Panel speaks on Native American historical trauma

    As Northwestern University moves to broaden recruitment and inclusion of Native American students on campus, a panel of indigenous scholars spoke to about 40 people in Tech auditorium about how historical trauma continues to impact native families today. The event was part of a series of lectures related to The Inconvenient Indian, this year’s One Book One Northwestern. 

    “The term historical trauma may lead people to think that we’re only talking about the remote past,” Dr. Maria Yellow Horse Brave Heart said. “But for me everything up to the last minute is history.”

    Brave Heart, the clinical social worker and researcher who originally developed the concept of historical trauma for the Lakota people, compared the experience of Native Americans to that of survivors of the Jewish holocaust. The impact of the original genocide compounds over generations, leaving scars not only on those who saw the loss, but, Brave Heart argues, on their descendants. Brave Heart said the legacy of massacres, forced relocation, and hostile US policy, continued to traumatize Native Americans into the 21st century. 

    According to Brave Heart, one of the most traumatizing examples were the American Indian boarding schools. US government officials forcibly separated Native American children from their families and brought them to boarding schools run by military personnel. Physical and sexual abuse was rampant, Brave Heart said, and when those children grew up, they often abused their kids in turn, creating a cycle of violence.  

    The result is the highest rates of suicide, unemployment and alcoholism among any demographic in the United States, according to Brave Heart, along with high rates of depression, post-traumatic stress disorder, low self esteem, intense fear and survivor’s guilt from historical massacres. Therefore historical trauma devastates communities to this day, Brave Heart concluded.

    “Community members feel like they’re constantly going to funerals because of the high rates of deaths, alcohol related illness and the ongoing trauma,” Brave Heart said. “So they’re always in a state of mourning.” 

    Brave Heart cited a woman who lost five relatives in a collision with a drunk driver, lost five relatives in a collision with a drunk driver the next month, lost another relative to a heart attack and a teen cousin to suicide the month after. The surviving members of her family are descendants of massacre survivors and boarding school people.  

    The trauma is observable on a molecular level. Brave Heart cited research that trauma leaves epigenetic markers – reversible changes on top of genes that can affect everything from weight to mental health – that are passed on to children. 

    To treat the epidemic, Brave Heart developed a response intervention program specifically designed for indigenous people. It centers on confronting genocide and the policies that inflicted  trauma, while embracing traditional indigenous culture and ceremonies. She said it’s led to reduced feelings of depression, shame and guilt and increased joy in clinical studies.

    “The brain is actually very resilient and there’s a lot of literature coming out now about [the effectiveness of] different kinds of alternative healing, which are similar to many of the things we do in our traditional ceremonies,” Brave Heart said. “I believe that our ceremonies can actually affect brain chemistry.”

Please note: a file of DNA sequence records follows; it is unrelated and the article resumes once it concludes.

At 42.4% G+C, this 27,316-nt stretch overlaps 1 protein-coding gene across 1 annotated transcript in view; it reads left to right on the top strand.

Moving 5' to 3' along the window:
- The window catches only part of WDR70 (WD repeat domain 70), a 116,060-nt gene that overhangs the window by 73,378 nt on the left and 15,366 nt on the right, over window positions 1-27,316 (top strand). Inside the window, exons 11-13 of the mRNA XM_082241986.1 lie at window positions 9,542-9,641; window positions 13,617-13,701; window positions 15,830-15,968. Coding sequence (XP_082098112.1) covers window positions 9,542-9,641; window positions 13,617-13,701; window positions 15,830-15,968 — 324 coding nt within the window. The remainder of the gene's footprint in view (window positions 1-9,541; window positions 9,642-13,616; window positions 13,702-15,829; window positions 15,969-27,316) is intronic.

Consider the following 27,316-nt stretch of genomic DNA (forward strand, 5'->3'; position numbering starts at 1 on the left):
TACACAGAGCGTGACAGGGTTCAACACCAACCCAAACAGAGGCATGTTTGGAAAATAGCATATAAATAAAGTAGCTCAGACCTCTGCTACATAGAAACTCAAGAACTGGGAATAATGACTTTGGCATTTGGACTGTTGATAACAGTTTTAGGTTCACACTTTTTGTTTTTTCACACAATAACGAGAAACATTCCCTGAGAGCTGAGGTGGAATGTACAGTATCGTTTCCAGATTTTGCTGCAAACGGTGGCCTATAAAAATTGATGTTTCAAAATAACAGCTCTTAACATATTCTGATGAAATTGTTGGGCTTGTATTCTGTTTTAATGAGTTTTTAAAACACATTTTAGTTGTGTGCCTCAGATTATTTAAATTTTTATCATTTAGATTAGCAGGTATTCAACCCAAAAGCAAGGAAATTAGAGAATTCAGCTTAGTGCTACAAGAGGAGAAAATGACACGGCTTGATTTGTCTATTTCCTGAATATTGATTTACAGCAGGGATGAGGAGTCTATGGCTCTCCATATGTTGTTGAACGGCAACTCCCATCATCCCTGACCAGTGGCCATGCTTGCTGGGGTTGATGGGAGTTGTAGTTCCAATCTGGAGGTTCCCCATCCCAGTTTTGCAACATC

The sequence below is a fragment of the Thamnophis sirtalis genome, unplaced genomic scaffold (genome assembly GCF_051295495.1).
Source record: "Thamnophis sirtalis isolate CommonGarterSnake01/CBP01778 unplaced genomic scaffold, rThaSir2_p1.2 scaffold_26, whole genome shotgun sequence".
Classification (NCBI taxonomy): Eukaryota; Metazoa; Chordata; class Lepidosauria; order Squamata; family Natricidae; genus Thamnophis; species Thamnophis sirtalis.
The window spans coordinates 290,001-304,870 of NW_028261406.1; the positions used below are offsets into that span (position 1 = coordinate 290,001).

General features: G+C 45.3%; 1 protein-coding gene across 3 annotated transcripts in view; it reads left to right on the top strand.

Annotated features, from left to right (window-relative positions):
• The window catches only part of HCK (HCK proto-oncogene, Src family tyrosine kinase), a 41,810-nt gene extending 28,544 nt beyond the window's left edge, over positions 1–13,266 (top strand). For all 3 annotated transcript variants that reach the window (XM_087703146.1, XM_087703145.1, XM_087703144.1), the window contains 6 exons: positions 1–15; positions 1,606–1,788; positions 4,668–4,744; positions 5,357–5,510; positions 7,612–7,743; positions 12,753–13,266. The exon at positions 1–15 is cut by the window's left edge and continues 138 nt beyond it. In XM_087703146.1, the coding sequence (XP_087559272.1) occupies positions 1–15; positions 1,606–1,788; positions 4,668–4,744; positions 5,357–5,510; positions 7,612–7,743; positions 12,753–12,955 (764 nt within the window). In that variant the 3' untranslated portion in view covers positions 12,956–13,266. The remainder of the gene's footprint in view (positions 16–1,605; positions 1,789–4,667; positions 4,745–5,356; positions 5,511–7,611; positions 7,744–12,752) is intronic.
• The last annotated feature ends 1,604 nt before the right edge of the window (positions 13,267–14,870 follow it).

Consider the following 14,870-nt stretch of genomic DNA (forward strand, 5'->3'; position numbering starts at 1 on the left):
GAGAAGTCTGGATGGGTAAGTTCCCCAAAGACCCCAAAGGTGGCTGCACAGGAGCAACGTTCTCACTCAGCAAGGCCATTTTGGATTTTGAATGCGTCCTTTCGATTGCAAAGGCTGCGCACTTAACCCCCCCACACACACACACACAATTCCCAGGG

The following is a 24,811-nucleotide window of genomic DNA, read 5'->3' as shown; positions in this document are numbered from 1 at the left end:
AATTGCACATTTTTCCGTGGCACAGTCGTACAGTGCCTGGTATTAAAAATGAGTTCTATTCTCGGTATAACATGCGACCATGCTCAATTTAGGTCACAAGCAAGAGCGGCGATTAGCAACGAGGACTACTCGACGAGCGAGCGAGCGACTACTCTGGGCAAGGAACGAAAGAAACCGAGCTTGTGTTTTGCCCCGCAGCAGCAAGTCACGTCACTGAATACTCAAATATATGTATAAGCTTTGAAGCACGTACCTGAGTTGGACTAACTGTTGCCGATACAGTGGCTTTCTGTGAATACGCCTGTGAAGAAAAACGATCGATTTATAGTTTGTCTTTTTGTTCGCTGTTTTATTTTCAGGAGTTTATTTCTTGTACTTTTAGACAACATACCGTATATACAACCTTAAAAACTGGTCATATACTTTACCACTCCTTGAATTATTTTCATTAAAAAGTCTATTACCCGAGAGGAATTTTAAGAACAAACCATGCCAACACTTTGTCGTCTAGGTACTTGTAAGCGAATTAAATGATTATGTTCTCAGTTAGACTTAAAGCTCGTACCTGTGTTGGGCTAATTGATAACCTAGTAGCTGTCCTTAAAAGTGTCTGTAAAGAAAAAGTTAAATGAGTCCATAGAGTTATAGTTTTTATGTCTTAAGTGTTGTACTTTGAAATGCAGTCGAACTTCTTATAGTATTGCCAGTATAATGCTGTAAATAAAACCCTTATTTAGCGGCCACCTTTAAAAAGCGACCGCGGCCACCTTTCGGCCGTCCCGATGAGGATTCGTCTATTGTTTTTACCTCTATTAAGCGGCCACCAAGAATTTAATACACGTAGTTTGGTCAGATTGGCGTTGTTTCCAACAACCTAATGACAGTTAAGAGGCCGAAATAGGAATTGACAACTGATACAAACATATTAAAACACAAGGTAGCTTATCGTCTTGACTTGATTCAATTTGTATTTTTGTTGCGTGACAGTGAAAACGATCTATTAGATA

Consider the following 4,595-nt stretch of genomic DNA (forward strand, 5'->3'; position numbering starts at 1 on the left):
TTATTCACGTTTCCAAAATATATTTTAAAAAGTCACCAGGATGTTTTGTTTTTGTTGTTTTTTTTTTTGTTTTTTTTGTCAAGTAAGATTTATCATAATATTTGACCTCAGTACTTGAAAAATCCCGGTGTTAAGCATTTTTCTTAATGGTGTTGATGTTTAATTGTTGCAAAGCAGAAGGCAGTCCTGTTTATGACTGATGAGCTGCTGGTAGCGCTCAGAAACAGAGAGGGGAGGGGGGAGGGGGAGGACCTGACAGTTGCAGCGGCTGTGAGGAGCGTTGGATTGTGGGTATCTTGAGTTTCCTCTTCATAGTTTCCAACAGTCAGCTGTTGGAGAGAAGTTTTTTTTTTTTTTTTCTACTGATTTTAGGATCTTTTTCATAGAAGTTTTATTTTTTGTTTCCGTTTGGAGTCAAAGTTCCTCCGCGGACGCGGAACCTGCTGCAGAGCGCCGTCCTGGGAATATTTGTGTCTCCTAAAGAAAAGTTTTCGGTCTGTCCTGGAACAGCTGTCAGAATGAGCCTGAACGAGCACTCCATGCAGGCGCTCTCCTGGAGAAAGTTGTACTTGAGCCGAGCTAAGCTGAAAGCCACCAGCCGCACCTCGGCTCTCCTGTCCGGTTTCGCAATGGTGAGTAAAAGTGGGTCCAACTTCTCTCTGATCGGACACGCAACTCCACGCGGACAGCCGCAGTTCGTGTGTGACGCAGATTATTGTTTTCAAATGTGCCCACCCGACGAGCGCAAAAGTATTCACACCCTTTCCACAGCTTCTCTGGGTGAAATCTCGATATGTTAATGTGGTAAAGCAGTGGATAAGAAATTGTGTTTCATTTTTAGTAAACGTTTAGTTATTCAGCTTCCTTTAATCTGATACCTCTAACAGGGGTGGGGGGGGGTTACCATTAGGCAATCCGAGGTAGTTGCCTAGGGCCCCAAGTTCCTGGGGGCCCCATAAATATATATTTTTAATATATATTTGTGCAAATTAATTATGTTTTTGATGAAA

Brave Heart and fellow panelist Megan Bang, an associate professor at the University of Washington, said that native students need these particular interventions, because most of the literature on mental health comes from studies on people who are are W.E.I.R.D. (Western, Educated, Industrialized, Rich, and Democratic) and might not apply to indigenous people. 

    Bang emphasized the need to hire native teachers so native students have role models and adults who understand their needs and histories. University of Denver Professor Ramona Beltran said workshops in which indigenous people tell their history can also curb historical trauma. 

    Beltran worked on a research team at the University of Denver that examined the role John Evans, a founder of Northwestern University, played in the Sand Creek Massacre that killed nearly 200 Native Americans. She said just having the governor of Colorado acknowledge the massacre and apologize was important. 

    “This speaks to the great resilience of our indigenous people.” Beltran said, “They are not asking for erasure of old stories of history, they just want their story told as well”

    In October, Northwestern announced they would hire a new assistant director for Native American outreach and inclusion. The decision came a year after Northwestern’s own investigation into the Sand Creek Massacre produced 50 recommendations for how the university could improve its relationship with Native American communities. 

    One of the main recommendations, an Indigenous Student Resource Center, was replaced in October with an Indigenous Studies Research Initiative.

    Still, Bang suggested there was a limit to which the University could truly be inclusive. She said that classroom settings devoid of nature, land or water continued to rob Native Americans of their culture's education, pointing specifically to the Tech lecture hall where the panel was held.

    Editor's note 1/8/16: This story was updated to correct a copy error.

    Update 1/13/16: A previous version of this article incorrectly referred to Dr. Maria Yellow Horse Brave Heart as Heart on second reference, instead of the proper Brave Heart. Thank you to reader Lorenzo Gudino for noting this error.


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